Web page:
Source: European Parliament
Forest dieback affecting trees of the genus Quercus is the biggest threat to evergreen and cork oak forests on the Iberian Peninsula, as well as in northern Morocco and France. It poses a major risk to ecosystems such as cork oak silvopastures and plantations, and to the remaining ancient woodlands dating back to the pre-Quaternary period, including in areas such as the Los Alcornocales (cork oak) natural park in the provinces of Cádiz and Málaga.
While the European Commission is funding the CCPaMe project under the Marie Skłodowska-Curie Actions in order to study the direct and indirect effects of climate change on ‘Phytophthora cinnamomi’ — the main cause of the dieback — half of these forests will disappear within fifty years if urgent measures are not taken.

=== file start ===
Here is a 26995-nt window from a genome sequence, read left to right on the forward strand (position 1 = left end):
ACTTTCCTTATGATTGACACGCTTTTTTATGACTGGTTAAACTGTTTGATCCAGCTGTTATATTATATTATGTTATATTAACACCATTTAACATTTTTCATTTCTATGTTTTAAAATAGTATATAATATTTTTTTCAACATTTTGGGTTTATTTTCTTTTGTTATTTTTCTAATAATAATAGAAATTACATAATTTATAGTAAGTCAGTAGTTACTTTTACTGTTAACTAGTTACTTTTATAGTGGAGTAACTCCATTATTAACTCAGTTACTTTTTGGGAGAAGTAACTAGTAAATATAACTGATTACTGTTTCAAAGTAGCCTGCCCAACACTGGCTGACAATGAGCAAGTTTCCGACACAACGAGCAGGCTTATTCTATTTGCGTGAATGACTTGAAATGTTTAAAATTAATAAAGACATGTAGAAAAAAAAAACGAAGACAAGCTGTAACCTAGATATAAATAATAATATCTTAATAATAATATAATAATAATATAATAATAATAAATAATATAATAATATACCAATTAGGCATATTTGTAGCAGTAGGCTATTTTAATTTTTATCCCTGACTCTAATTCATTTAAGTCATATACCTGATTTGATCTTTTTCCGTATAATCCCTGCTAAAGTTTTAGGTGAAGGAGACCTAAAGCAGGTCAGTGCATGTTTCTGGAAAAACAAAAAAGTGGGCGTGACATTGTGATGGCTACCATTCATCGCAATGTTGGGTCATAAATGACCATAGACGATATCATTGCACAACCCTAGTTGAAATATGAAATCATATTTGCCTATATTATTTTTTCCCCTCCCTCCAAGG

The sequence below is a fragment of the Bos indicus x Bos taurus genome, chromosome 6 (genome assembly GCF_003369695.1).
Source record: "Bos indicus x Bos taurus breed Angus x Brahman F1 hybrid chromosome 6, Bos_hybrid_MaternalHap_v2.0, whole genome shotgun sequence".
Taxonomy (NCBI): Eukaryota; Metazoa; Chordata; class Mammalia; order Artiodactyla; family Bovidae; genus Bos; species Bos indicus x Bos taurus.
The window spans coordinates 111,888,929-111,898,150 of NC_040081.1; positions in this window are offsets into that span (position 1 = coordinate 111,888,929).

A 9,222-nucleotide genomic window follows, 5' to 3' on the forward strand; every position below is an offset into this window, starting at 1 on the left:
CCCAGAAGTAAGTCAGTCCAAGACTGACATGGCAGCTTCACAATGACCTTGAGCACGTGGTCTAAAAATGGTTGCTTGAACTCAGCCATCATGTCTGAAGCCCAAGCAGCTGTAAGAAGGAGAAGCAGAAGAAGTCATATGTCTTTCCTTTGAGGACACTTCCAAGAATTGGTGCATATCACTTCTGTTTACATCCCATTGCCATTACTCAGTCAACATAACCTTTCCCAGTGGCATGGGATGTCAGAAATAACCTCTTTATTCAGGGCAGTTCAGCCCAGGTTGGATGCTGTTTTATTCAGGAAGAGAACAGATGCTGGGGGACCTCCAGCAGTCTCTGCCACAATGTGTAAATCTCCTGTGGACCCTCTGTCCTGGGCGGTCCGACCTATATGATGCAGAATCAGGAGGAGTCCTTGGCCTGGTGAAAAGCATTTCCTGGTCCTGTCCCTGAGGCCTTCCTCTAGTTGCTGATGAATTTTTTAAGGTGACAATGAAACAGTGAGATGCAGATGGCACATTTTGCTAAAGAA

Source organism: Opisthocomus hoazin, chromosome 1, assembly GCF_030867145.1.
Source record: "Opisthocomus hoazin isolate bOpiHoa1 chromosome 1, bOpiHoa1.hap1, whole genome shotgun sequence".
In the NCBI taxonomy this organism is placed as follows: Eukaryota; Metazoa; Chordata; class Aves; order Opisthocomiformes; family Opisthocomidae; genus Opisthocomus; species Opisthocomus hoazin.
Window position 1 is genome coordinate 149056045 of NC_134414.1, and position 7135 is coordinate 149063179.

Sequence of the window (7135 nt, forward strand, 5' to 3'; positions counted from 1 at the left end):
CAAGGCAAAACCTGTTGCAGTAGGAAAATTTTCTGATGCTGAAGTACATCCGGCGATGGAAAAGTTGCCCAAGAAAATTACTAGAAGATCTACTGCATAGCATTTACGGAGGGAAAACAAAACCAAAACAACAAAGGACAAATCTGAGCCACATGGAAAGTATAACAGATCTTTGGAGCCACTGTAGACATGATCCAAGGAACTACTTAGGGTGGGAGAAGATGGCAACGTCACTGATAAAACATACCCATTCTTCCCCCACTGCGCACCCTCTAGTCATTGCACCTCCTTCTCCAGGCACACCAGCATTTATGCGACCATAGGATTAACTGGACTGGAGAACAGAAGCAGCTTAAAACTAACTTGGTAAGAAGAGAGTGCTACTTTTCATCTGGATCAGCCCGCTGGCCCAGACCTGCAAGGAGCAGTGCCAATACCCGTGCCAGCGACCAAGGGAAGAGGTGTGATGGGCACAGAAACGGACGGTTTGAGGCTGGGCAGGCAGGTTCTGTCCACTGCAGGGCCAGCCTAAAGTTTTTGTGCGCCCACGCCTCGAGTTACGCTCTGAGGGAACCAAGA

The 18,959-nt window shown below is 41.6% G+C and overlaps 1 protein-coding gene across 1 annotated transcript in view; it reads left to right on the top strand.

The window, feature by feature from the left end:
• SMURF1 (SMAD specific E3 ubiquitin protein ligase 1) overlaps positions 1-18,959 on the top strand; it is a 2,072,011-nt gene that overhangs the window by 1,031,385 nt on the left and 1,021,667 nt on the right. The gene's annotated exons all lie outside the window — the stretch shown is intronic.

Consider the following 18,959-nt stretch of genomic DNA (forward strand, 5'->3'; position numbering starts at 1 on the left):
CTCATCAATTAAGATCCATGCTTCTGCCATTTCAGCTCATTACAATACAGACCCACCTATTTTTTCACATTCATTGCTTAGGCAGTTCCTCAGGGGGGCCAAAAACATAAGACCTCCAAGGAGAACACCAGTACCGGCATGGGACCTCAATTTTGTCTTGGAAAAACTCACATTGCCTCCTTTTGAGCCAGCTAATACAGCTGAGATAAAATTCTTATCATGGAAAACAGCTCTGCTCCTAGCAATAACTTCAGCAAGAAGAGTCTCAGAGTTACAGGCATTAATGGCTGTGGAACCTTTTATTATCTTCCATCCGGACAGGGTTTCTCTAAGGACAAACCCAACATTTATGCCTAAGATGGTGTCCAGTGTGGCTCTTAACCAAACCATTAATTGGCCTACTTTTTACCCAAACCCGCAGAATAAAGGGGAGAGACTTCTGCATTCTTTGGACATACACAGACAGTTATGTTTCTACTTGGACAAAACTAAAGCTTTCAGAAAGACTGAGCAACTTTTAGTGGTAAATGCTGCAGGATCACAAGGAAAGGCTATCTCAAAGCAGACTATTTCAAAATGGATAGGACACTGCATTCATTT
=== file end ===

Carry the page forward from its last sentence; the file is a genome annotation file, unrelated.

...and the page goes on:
In light of the answer to question E-002700/2019 and taking into account the ‘Quercus’ forest dieback, the associated loss of biodiversity, the lack of effective solutions and the impact on ecosystems, I should be grateful if the Commission would answer the following question:
Does the Commission not think that there is an urgent need for it to take action as regards everything associated with biodiversity loss, for example by establishing a possible fund for replanting?